Developer wants huge £3.3bn project to be fossil fuel free

Developer British Land has said its £3.3bn mixed use Canada Water scheme will be fossil fuel free to help meet its target for a net zero carbon property portfolio by 2030.

As part of this strategy, the first two buildings at Canada Water to start on site have been redesigned so these no longer need to rely on gas boilers to provide top-up heat at times of peak demand.

Canada Water Dock Office Courtyard web

Source: Allies and Morrison

Buildings A1, on the left and A2, at the far end of the square have been redesigned to be all electric. These will be the first buildings to be constructed at Canada Water

The mixed-use buildings are known as A1 and A2 and are designed by architect Allies and Morrison who masterplanned the whole scheme.

Wates has signed a pre-construction services agreement for the A1 building with Mace signed up for A2.

Residential buildings on the scheme will need to be all electric to meet new regulations banning gas boilers from 2025, well before the scheme’s completion date of 2034.

Last month, the government announced it wanted to bring this date forward with reports suggesting this could be as soon as 2023.

In an interview with Building Boardroom, Philip Tait, Canada Water’s head of development, said improvements in heat pump technology meant it was easier for buildings to be all electric than when the buildings were designed four years ago.

He added: “At the time these were highly sustainable but things are moving so quickly we have gone back and looked at these again and asked is this good enough now, and we don’t think it is.”

Tait added there were several challenges to overcome with the decision to go all electric including ensuring utility costs were competitive for end-users and persuading professional chefs to switch from gas cookers to induction hobs.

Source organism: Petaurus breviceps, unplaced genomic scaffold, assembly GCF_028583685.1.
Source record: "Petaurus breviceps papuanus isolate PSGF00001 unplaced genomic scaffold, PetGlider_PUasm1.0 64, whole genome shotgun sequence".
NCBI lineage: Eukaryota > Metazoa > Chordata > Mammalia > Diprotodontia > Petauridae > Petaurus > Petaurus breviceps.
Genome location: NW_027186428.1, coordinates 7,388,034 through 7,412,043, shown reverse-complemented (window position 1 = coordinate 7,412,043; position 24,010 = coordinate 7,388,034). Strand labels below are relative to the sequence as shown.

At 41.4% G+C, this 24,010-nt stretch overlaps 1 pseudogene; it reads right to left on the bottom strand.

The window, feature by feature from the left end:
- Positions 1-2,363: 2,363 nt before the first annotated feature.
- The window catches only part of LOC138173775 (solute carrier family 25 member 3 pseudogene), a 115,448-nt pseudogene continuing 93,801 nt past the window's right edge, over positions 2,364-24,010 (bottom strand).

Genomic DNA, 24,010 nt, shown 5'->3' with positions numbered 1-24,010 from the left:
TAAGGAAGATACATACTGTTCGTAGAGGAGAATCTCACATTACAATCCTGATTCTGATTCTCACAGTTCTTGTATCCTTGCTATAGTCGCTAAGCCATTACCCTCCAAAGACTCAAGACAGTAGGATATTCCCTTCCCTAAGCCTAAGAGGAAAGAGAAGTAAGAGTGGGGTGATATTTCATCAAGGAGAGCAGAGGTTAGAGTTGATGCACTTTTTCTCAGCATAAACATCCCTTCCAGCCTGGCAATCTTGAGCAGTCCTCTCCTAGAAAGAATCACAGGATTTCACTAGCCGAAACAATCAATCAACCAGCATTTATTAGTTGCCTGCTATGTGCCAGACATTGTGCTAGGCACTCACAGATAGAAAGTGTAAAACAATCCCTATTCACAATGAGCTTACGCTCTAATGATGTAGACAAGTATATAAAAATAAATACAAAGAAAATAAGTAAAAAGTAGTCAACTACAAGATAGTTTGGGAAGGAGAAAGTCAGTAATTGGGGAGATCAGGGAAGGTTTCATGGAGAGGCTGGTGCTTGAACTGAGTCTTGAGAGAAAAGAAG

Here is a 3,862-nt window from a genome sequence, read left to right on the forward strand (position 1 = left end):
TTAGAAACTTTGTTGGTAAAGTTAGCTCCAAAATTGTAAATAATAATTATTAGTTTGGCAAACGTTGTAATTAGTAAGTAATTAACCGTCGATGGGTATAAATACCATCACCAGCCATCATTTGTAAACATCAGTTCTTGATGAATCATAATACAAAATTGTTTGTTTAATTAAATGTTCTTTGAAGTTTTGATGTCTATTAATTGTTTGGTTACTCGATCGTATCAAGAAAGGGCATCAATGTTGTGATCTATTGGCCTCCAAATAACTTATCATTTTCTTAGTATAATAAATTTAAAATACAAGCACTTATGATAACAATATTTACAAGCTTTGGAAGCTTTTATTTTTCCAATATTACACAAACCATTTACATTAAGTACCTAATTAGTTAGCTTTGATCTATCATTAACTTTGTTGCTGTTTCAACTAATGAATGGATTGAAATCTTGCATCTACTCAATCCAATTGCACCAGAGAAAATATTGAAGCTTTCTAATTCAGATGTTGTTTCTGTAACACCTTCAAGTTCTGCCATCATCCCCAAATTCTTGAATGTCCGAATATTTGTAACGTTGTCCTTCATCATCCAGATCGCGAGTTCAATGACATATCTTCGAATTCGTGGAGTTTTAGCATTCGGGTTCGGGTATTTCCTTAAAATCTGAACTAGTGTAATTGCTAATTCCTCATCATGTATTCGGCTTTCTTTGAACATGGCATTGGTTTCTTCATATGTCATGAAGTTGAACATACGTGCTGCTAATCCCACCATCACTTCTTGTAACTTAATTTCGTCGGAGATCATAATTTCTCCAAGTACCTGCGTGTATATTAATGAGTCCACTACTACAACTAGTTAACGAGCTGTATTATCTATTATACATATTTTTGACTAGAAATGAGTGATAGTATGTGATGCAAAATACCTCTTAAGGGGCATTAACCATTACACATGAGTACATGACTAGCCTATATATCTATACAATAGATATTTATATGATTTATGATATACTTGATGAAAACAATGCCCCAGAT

He said: “We may need some world class chefs to come in and cook on electric to showcase it. A change of culture is needed and we are pushing on this.”

Technology improvements are another challenge for the developer which means a flexible approach is needed for site-wide energy solutions.

Site-wide heat networks are a popular choice for large developments but Tait said he was wary about adopting one at Canada Water.

Tait said: “It’s easy to say go for a centralised heating network. We don’t know if this is exactly the right thing to do yet. We want to keep things open and flexible to do the right thing as technology changes.”

He added the emerging strategy is to trade heat between smaller islands of buildings – a couple of offices heating a few residential blocks but with the ability to link all these together. Another unknown factor that will impact on the net zero strategy is the rate at which the grid decarbonises.

British Land has also imposed a carbon levy on new development of £60 a tonne. This acts as an incentive for project teams to reduce the carbon footprint of new projects with the money used to improve the energy efficiency of the existing property portfolio.

McAleer & Rushe will carry out the final job on the first three buildings being developed at the site. Earlier this year, the Northern Irish contractor was awarded the deal for K1 – a six-storey residential block designed by Morris + Company, the former Duggan Morris which disbanded in 2017.

The Canada Water scheme will eventually turn 53 acres of rundown land in south-east London into a new town centre and 3,000 homes. In February, it overcame the last major planning obstacle when London mayor Sadiq Khan decided not to call it in.

The site, which sits between the City and Canary Wharf and is close to Canada Water Underground station, includes the abandoned Daily Mail printworks and the disused Rotherhithe police station.

The overall first phase covers 1.8 million sq ft of mixed-use space, including one million sq ft of workspace and 250,000 sq ft of retail and leisure.

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